But while availability of alcohol might make life logistically easier for people with alcohol addictions, societal attitudes are more of a problem. People are often pressured to drink alcohol at social gatherings. If they decline, they are referred to as “party poopers”, or persuaded to have “just one”. Meanwhile, those who drink to excess are seen as “the life of the party”. This perpetuates the notion that one must drink alcohol in order to have a good time, and this could result on people drinking in spite of not really wanting to. After all, no one wants to go to a party and be regarded as “boring”.

An Escape From Stress

For many people, alcohol is an escape. Sometimes people need ways to cope with the stress of major life events, like job loss or spousal separation. Sometimes, alcohol provides a way to avoid the lasting effects of trauma that has been witnessed or experienced. The Centre for Addiction and Mental Health (CAMH) estimates that people with mental illnesses like depression, anxiety and PTSD are twice as likely as the general population to develop substance use disorders. With mental health stigmas still alive and well, many people are hesitant to seek the help they need, and they may fall into alcohol consumption as a coping mechanism.

What Are The Effects Of Alcohol Abuse And Addiction?

Like many substance use disorders, alcohol addiction can have far-reaching effects.

Physical And Mental Health

The World Health Organization states that harmful alcohol use – whether as a one-time occurrence or as an alcohol consumption pattern – can cause over 200 physical and mental health conditions. These include various cancers, liver disease, stroke, digestive complaints, depression, anxiety, and psychosis. In addition, people who are alcohol impaired are more likely to engage in behaviours that could result in injury or death, such as impaired driving.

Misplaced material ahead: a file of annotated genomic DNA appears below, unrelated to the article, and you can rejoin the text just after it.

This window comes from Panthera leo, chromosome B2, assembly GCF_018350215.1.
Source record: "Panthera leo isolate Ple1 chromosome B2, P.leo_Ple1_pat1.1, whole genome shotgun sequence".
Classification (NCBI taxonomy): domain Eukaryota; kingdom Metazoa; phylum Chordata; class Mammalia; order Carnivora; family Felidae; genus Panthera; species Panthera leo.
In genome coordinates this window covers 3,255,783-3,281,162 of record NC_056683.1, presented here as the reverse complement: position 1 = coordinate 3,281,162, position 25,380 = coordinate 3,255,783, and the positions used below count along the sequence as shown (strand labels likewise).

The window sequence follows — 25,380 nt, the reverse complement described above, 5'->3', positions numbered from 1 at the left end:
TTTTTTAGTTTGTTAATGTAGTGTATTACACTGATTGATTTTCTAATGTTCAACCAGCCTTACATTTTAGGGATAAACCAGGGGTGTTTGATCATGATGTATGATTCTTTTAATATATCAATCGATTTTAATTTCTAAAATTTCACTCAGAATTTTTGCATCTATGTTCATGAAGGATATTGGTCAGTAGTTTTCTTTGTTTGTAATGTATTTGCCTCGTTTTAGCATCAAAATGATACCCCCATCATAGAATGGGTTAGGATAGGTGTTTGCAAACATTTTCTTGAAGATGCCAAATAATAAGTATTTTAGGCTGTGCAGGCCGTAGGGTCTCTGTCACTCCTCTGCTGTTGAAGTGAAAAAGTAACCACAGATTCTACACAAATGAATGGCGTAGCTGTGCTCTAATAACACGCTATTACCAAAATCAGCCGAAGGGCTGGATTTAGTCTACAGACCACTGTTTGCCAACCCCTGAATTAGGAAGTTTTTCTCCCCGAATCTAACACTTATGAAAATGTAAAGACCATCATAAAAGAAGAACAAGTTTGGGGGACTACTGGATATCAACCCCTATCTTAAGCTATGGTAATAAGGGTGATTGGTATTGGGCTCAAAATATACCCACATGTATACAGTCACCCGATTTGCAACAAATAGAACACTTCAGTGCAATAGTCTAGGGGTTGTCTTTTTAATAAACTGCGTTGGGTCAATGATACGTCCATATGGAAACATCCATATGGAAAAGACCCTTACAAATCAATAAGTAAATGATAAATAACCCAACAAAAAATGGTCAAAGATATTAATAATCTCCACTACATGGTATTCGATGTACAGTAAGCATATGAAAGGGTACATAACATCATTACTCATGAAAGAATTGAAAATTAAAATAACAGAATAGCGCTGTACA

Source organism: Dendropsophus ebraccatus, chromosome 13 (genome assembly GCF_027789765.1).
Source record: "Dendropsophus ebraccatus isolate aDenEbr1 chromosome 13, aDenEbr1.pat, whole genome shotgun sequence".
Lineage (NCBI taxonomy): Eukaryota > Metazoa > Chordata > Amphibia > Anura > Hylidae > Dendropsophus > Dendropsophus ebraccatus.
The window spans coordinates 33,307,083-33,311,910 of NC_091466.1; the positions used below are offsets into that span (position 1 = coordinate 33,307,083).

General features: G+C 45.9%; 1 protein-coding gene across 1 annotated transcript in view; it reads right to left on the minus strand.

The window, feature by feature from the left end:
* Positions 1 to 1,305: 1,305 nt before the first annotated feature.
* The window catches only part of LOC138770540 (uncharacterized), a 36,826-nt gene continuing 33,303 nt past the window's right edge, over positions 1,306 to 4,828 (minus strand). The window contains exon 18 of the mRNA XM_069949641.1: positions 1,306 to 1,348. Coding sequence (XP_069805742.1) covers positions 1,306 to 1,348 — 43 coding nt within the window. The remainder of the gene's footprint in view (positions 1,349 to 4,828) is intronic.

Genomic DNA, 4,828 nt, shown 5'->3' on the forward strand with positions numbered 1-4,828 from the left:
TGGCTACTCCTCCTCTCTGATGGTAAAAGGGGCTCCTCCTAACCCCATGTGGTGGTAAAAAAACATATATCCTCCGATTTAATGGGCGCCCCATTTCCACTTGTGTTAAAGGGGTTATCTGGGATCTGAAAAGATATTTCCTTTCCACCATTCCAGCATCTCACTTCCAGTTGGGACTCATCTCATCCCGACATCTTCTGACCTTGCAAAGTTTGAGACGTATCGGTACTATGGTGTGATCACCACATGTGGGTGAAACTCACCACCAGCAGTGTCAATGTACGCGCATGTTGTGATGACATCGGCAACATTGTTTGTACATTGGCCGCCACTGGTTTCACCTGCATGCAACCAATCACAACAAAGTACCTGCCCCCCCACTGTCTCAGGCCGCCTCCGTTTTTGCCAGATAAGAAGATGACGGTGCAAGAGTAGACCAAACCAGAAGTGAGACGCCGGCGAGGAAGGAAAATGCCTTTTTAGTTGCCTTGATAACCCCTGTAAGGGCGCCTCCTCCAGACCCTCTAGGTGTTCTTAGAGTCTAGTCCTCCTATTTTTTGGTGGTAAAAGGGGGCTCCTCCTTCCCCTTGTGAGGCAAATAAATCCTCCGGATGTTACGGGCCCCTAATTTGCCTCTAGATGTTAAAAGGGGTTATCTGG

One of the most dangerous elements of alcohol addiction is the effects of withdrawal. For people who have been consuming large amounts of alcohol for an extended period of time, unsupervised withdrawal can lead to high blood pressure, increased heart rate, and seizures. Delirium tremens, often referred to simply as “the DTs” is a serious seizure condition that can be fatal.



Alcohol abuse and addiction can result in the erosion of relationships with family members and close friends. This happens for several reasons, one of them being the fact that alcohol abuse can make a person behave aggressively. Many incidents of domestic violence begin with excessive alcohol consumption, and it doesn’t take long for family members to fear the person who is drinking.

But even in the absence of domestic violence, relationships can suffer. The person with the alcohol addiction may start to withdraw, favouring alcohol use over other activities. Combined with the deception of trying to hide the addiction, this can alienate family members. Many marriages have broken up due to alcohol addiction; many children have been removed from parents for whom alcohol use had taken precedence over family.


There are two elements to this one. First, alcohol doesn’t come free, and for people with an addiction, it is a necessary expense. Progressively larger amounts of alcohol need to be consumed in order to achieve the same effects, and it can easily get to the point where the addicted person has to choose between buying liquor or putting food on their table.

Secondly, excessive alcohol consumption often goes hand-in-hand with erratic behaviour. The addicted person might start showing up late or not at all. They may drink while at work, and this can affect work performance and interactions with coworkers and customers. Eventually, the individual may lose their job.

How To Get Help

If you feel that you are experiencing an alcohol abuse or addiction problem, or if you are concerned about someone you love, help is available. It is strongly recommended that you enter a medically supervised detox program, since withdrawal from alcohol can be extremely dangerous if attempted alone. At Thousand Islands Rehab Centre, we will get you through your withdrawal safely, and then we will design a comprehensive alcohol addiction rehab program that is tailored for your needs and circumstances. To get started, call us at 855-929-4045.